WARNING: SPOILERS BELOW! If you haven’t read the book yet (and plan to), I don’t recommend reading this post!
Please share your favorite lines
‘It’ll be a change,’ says Marcus. ‘Something different.’
‘Not a mystery.’
Marcus laughs. ‘No. Not a mystery. Just a nice safe history.’
Ah, my darling. But there is no such thing.
The beginning of the end:
1. Duty is very important to the youthful Grace. Did Grace’s sense of duty contribute to the novel’s conclusion? If so, how? Would things have turned out better for the characters if Grace had made different decisions?
Absolutely. Duty defines the first part of Grace’s life, while she is in service, and her decision to remain with Hannah until the end shows the extent of her dedication. If she hadn’t wanted to please Hannah, to feel close to her, she would have admitted much earlier that she couldn’t read shorthand. If she hadn’t feared not knowing Hannah’s plans, she wouldn’t have read the note that was meant for Emmeline and misunderstood its intention.
2. Why again the mention of guilt on Grace’s part? Do you think she could be over reacting?
I can understand why Grace feels guilty over the way things end, as it is a deception on her own part that is partly to blame for the resulting events. But at the same time, she is not responsible for Emmeline’s obsession with Robbie, nor for Robbie’s shell-shocked condition. Many different factors play into the tragedy that unfolds that night and in the months to follow. If Grace feels her guilt so keenly, it is probably because she loved Hannah so much and only wanted to help and please her.
Questions on the whole novel:
3. Do you think of The House at Riverton as a tragic novel?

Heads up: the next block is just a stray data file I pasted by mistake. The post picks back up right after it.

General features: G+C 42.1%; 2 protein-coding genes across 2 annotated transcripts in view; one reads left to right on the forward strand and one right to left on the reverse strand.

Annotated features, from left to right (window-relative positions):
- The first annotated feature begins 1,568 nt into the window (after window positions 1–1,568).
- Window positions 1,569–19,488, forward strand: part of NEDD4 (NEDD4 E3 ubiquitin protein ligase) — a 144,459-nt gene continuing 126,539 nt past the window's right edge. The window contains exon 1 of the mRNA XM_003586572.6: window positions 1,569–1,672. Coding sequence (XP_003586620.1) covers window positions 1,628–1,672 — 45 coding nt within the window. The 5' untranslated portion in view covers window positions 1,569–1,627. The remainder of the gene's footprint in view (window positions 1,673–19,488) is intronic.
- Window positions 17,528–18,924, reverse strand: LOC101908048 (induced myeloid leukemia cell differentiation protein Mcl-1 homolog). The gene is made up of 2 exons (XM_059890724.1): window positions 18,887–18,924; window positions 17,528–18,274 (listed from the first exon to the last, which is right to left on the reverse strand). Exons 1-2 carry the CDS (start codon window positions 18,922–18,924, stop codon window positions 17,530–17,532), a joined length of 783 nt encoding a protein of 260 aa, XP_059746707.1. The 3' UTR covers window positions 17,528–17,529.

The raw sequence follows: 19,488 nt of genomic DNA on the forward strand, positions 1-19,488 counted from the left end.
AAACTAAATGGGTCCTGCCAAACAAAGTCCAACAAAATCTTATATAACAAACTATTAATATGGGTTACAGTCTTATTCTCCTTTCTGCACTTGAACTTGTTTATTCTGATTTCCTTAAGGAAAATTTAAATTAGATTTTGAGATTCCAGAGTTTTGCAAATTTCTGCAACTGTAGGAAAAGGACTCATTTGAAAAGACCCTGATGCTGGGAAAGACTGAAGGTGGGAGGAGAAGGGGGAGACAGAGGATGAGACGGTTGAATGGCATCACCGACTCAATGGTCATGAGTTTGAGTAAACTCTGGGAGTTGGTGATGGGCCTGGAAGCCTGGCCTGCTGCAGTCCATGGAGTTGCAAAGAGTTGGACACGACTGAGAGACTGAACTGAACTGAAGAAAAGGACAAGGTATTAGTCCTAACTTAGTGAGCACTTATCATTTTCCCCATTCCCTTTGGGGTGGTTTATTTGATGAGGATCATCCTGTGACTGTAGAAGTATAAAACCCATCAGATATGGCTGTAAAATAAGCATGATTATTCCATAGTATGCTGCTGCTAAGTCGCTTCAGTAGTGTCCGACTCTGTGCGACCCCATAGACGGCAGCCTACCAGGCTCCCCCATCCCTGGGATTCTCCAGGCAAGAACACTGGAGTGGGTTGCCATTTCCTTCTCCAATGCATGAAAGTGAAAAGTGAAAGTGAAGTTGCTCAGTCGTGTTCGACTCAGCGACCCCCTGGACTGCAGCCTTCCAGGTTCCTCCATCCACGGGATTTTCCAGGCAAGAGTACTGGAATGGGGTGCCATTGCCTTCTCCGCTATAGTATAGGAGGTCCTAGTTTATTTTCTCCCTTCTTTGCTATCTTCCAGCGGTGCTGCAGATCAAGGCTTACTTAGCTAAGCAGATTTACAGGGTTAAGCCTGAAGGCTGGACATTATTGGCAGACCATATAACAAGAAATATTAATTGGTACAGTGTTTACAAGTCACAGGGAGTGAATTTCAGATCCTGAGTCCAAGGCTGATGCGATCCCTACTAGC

Yes–I don’t think the ending can be interpreted any other way, even if there is hope for the younger generation. Grace’s generation is one that is marked by tragedy because of the war and all the evil that it spawned, and although she has some happiness in her life, it has always been overshadowed by tragedy.
4. How important to the novel’s outcome is Grace’s longing for a sister? When Grace finds out about her true parentage, why does she choose not to tell Hannah? Is it the right decision? Would things have ended differently had she done otherwise?
This is the part of the story that leaves me wondering, even after I’ve finished it. I suppose Grace felt her own position as a servant so strongly that she wouldn’t have dared make the assumption of telling Hannah the truth about their relation. She remains subservient to Hannah to the very end, even as she tries to help her. I think it’s sad, though, that Hannah never knows the truth. I’m not sure it would have changed the outcome of the story, but it might have made Hannah a bit more understanding about Grace’s deception and could have fostered a greater closeness between them. After all, Hannah sacrifices her chance at happiness with Robbie to save her sister Emmeline–family is obviously of utmost importance to her. Maybe she wouldn’t have felt so alone if she knew that Grace was her sister.
5. The First World War was a catalyst for enormous social and cultural change. Not a character in The House at Riverton is left untouched by this. Whose life is most altered? Why?
I think Grace is the most changed by the war, as it opens up opportunities for her that might otherwise never have existed. She is able to have a full life after leaving service, and even manages to have a relationship with Alfred again in the later part of her life.
6. Is there a heroine in The House at Riverton? If so, who is it and why?
I’m not sure. I wish we could have seen more of Grace after she leaves service, as her life as a housemaid and lady’s maid doesn’t give us a chance to see her as a fully developed character. She is the one who survives, and in that sense she’s a heroine, but I’m not sure she ever really overcomes all that happened.
Thanks to Emma of Words and Peace for hosting The House at Riverton readalong. Although I was a bit late finishing the book, I did enjoy it!